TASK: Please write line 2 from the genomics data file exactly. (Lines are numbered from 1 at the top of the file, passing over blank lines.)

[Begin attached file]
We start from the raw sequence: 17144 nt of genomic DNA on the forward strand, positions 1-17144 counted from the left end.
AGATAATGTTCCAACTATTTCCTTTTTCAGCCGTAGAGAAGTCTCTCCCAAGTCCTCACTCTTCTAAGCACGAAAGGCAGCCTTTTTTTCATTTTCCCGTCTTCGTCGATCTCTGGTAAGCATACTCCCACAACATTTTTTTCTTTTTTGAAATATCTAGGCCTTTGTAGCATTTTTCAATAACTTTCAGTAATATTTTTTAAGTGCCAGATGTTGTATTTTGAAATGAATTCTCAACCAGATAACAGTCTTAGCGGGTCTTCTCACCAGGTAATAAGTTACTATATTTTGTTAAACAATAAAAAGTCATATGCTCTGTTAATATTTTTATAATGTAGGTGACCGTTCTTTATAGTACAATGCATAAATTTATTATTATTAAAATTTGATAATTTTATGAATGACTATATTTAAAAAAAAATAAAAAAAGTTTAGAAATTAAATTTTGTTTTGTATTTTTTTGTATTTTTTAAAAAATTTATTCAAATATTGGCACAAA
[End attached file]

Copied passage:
AGATAATGTTCCAACTATTTCCTTTTTCAGCCGTAGAGAAGTCTCTCCCAAGTCCTCACTCTTCTAAGCACGAAAGGCAGCCTTTTTTTCATTTTCCCGTCTTCGTCGATCTCTGGTAAGCATACTCCCACAACATTTTTTTCTTTTTTGAAATATCTAGGCCTTTGTAGCATTTTTCAATAACTTTCAGTAATATTTTTTAAGTGCCAGATGTTGTATTTTGAAATGAATTCTCAACCAGATAACAGTCTTAGCGGGTCTTCTCACCAGGTAATAAGTTACTATATTTTGTTAAACAATAAAAAGTCATATGCTCTGTTAATATTTTTATAATGTAGGTGACCGTTCTTTATAGTACAATGCATAAATTTATTATTATTAAAATTTGATAATTTTATGAATGACTATATTTAAAAAAAAATAAAAAAAGTTTAGAAATTAAATTTTGTTTTGTATTTTTTTGTATTTTTTAAAAAATTTATTCAAATATTGGCACAAA